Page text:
Weeks after the fire, the response in Maui shifts from a sprint to a marathon
MAUI, Hawaii — It's Sunday afternoon at the Kahana boat ramp in West Maui. Until recently this spot was a place mostly to launch boats. Now it's morphed into a community-run hub where volunteers are working to address both short and long term concerns of all kinds.
Ka'imikila Moraes, an EMT with family ties to Lahaina, has been staffing the site as a volunteer with the grassroots group Maui Medic Healers Hui. "Some people are recovering from burns and so they need their dressings changed," he says, "Others inhaled a lot of smoke either during the fire, or in the immediate aftermath when they went to look for people and belongings, so we do a lot of nebulizer treatments over here, as well."
But mostly what he's doing now is helping people deal with trauma. "They just need to talk about it, they need to process. A lot of times what starts as patching up a band-aid on a finger turns into a lot more," Moraes says.
It's a stark difference from the frenetic early days of the crisis.
It's been three weeks since the Lahaina wildfire tore through downtown, killing at least 115 people and leveling 2,000 homes and buildings. As the situation stabilizes, the crisis response to the Lahaina fire is evolving from a sprint to a marathon. Responders at sites like this one are looking beyond the immediate needs of the disaster to the longer-term consequences for the community's health and recovery.
The emergency medical needs that were initially tended to by volunteer groups like the Maui Medic Healers Hui have been reabsorbed by a functioning 911 and the medical establishment. This group — started by Native Hawaiians — is finding its stride in providing culturally competent care. Most of their volunteers have medical training, but "the most important thing we do is spread calm," says Dr. Kalamaoka'aina Niheu, who co-founded the group with Noelani Ahia, an health care worker and indigenous activist with deep family roots in Lahaina.
Talking story: a tool and tradition
One way to spread calm is by talking story — slowing down and making time to connect with others. It's long been part of the culture in Hawaii.
"Talk story is what happens at the grocery store, when you go to pick up something fast and you notice the clerk is talking story with the customer for awhile," says Teri Holter, a social worker and therapist in Maui, and a volunteer with the medic group.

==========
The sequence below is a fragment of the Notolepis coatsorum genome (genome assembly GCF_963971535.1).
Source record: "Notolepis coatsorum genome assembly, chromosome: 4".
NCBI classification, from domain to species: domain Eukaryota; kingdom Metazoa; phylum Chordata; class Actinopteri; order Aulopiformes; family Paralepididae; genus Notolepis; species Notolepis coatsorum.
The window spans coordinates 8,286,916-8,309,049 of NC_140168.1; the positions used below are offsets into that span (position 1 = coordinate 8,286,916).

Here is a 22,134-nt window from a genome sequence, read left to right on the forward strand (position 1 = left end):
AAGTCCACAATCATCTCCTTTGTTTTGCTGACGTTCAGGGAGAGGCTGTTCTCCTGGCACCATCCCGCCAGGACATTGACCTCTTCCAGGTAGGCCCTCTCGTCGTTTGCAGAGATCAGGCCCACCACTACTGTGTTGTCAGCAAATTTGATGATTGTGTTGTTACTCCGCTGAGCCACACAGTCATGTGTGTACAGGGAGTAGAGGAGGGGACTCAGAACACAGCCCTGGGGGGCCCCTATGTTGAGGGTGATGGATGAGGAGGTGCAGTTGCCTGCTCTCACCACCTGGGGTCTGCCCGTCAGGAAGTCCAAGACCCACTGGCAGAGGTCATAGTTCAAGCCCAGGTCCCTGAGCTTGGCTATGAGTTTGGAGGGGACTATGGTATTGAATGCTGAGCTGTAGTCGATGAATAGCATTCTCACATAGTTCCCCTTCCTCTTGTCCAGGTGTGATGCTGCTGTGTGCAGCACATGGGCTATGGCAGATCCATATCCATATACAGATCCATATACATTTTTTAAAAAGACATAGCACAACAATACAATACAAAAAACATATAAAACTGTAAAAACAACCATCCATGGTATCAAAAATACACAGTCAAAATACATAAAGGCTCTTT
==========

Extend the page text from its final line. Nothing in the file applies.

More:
It's especially important after this collective trauma, where people may be feeling disconnected, says Tia Hartsock, director of the Office of Wellness and Resilience in the Hawaii governor's office. "Some people have been in severe pain. Some people have lost their family. There's a huge, collective loss of sense of place," she says. "Talk story is our ability as a community to reconnect."
At the Kahana boat ramp, friends and neighbors swing by to talk story. Joseph Ah Puk — a third-generation Lahainan — has two nieces and a brother that lost their homes in the fire. It missed his house by two blocks. He returned to his house on Sunday morning to mow the lawn. "Hard for me to understand how the water can be compromised, because the fire blew downhill," he says, referring to an "unsafe water advisory" issued by the county.
Assessing and mitigating damage will likely take years
There are some early signs that the water could be safe. Dr. Lorrin Pang, the top health official in Maui, says the water advisory was first issued out of an abundance of caution based on water contamination after other wildfires. Water testing results, shared last week, showed tap water still within the EPA standards. While health authorities plan to keep monitoring the levels, Pang is hopeful that as the water system gets repaired it will flush itself out.
Layers of toxic ash are relatively harmless undisturbed — but could lead to serious health concerns, if people start digging through it unprotected. "There's petroleum products, heavy metals and asbestos," buried in the ash, Pang says, which is dangerous for people to breathe and ingest. "If it gets disturbed, it can aerosolize and it can be quite potent."
But the looming health concern is grief, and the different forms it takes. "There's acute trauma and then there's post-trauma," Pang says. While moving people in need of housing out of shelters and into individual hotel rooms has reduced the risk of some health threats like COVID and norovirus — it's also created the circumstances for experiencing grief and depression in isolation. He says the health department is conducting door-to-door wellness checks in the interim hotel housing several times a week.
"Now that their medical needs and their food, shelter, clothing [needs] are met, they will start to look back and be traumatized by the escape and the loss," Pang says. "Some people deal with it individually, and for others, a community can help."
Dr. Niheu, with Maui Medic Healers Hui, plans to make a consistent sense of community available to people who want it over the long haul. "As Indigenous people, we understand the violence of entry and exit," she says. To make the effort sustainable, they're building up a cohesive group of Maui-based volunteers, led by people from Lahaina — to prepare themselves for a recovery of home and belonging that will take many years.
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